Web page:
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ecclesiastical spirit, was acquired and displayed. The works of Bellarmine and Baronius show at once the labour and the tendency of the times. The court itself assumed its singular character of pomp and piety, intrigue and austerity; the centre of profound Catholic religious feeling became the theatre of insatiable spiritual ambition. When the son of a swineherd was Pope, who might not rise to any eminence ? When that swineherd's son filled the Papal See with so much vigour and dignity, how easily might pride mistake its aspirations for those of zeal for the Church! Every one, therefore, was on the lookout for advancement; from all parts of Europe flowed in candidates for ecclesiastical distinction; and learning, and morals, and religion itself became the means and the end of universal emulation. Thus concludes Professor Ranke:
The newly-awakened spirit of Catholicism gave a new impulse to all the organs of literature and art, even to life itself. The Curia is equally devout and restless, spiritual and warlike—on one side full of dignity, pomp, and ceremony-on the other, unequalled for calculating prudence and unwearied ambition. Its piety and its ambitious spirit of enterprise, both resting on the notion of an exclusive faith, conspired together to the same end. Thus Catholicism made another attempt to subjugate the world.
We shall watch with anxious expectation for the appearance of M. Ranke's successive volumes, fully convinced that nothing can proceed from his pen which will not deserve the attention of the European public. From his age (he is, we believe, still a young man) we may look for large accessions to our historical knowledge, and the style of the present volume is a safe pledge that his future works will be as agreeable in manner as valuable in matter.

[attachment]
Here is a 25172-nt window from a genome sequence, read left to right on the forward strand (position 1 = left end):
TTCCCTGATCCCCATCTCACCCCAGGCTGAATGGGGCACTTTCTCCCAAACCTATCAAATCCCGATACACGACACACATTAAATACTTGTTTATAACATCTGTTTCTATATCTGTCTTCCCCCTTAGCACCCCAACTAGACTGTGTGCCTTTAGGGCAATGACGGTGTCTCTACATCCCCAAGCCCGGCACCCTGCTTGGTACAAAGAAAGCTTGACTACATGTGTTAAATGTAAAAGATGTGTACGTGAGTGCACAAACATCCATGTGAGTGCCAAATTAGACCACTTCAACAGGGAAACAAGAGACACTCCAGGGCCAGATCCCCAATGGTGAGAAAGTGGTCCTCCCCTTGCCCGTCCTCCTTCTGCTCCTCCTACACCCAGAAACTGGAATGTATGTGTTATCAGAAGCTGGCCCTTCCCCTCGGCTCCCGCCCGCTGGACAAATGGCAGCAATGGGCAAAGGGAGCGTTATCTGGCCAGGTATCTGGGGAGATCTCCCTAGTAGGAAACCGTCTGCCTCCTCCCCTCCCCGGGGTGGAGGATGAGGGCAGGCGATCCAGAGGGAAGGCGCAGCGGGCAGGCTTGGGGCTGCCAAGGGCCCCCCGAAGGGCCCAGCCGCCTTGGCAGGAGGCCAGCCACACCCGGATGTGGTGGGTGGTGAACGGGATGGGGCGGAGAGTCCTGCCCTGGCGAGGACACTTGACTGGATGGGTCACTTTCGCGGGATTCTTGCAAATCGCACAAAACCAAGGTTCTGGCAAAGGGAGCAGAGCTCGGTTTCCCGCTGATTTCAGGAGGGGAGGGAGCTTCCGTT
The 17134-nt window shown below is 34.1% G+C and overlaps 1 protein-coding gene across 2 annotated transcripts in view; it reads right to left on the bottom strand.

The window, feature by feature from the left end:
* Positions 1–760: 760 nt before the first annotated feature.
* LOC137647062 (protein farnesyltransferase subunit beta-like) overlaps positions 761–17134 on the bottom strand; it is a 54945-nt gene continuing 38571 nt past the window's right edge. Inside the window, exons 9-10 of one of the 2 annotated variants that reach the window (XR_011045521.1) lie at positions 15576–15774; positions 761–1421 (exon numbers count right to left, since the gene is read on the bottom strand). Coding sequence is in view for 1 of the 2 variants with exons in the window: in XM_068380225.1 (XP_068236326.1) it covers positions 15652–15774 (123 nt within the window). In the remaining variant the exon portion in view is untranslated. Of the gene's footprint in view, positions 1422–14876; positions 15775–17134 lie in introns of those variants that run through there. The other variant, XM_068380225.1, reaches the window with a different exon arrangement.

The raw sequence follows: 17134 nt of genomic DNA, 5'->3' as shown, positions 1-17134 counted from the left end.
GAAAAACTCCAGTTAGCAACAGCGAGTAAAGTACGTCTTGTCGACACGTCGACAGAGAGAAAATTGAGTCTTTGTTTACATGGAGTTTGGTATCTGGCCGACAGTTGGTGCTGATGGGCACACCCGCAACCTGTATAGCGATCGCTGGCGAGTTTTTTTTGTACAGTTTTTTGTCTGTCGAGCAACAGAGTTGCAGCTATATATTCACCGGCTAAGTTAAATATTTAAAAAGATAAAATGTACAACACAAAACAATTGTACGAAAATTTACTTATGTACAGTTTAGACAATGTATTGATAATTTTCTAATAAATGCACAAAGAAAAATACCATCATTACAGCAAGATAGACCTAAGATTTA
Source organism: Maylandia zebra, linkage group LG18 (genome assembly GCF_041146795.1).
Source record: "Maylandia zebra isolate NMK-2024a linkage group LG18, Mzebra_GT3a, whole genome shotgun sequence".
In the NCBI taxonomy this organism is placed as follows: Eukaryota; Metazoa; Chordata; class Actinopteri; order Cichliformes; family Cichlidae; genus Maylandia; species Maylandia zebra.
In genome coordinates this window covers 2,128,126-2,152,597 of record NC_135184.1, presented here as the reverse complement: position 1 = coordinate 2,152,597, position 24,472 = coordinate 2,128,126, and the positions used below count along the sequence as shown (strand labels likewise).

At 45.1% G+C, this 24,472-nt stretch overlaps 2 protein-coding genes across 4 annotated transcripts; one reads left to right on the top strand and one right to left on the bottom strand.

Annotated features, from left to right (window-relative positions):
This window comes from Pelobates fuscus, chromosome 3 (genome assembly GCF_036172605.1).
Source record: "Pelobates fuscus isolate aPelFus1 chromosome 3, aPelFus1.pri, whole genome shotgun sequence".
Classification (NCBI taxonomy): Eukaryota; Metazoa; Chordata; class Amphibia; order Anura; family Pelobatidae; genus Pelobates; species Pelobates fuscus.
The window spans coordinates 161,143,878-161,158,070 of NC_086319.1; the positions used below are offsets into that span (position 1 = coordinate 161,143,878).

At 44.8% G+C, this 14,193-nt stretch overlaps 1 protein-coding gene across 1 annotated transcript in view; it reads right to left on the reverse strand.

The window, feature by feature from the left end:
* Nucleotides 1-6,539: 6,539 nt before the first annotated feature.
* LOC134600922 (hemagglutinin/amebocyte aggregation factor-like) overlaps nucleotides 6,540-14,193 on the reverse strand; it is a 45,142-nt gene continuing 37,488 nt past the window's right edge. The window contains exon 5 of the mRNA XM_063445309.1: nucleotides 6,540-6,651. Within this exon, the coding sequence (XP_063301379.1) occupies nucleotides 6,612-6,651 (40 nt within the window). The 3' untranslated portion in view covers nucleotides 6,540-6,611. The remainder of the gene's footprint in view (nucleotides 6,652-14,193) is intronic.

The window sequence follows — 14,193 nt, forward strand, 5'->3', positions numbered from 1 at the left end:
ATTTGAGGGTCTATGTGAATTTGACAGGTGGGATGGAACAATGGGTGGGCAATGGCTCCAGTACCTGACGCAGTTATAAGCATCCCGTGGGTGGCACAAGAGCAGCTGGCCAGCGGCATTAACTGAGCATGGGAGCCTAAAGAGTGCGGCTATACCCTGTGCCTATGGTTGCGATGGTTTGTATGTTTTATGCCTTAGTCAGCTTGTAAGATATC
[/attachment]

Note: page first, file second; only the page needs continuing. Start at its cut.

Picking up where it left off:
THE POPES OF THE SIXTEENTH AND
We redeem the pledge given in a former Number by introducing as early as possible, to our reader's notice, the two concluding volumes of Professor Ranke's History of the Popes. The work proceeds to its close with the same calm impartiality in its judgements; the original documents are as copious, and, in some respects, as curious ; the style maintains its ease and vivid perspicuity. The Popes, indeed, of this later period are men of less marked and commanding character than the Pauls and the Sixtus V. of the former century. They are decent and dignified, sometimes learned, ecclesiastics; but they have ceased to sway the destinies of Europe by the force of their individual character. Though their religion, particularly during the first half of the seventeenth century, advances in the reconquest of the world with unexpected and, as far as the popular histories in our own language extend, unmarked success, it is not the masterly combination of measures, the subtle policy or the burning zeal which emanate from the head of Roman Catholic Christianity; it is the extraordinary activity of the allies which spring up on all sides; the adventurous spirit, the profound sagacity and the inflexible perseverance of the regular clergy, chiefly the Jesuits; the selfdeveloped, and self-governed energy of the religion itself, rather
Die Römische Päpste, ihre Kirche und ihre Staat im sechszehnten und sicbenzehnten Jahrhundert. Von Leopold Ranke. Bände 2 und 3. Berlin, 1836.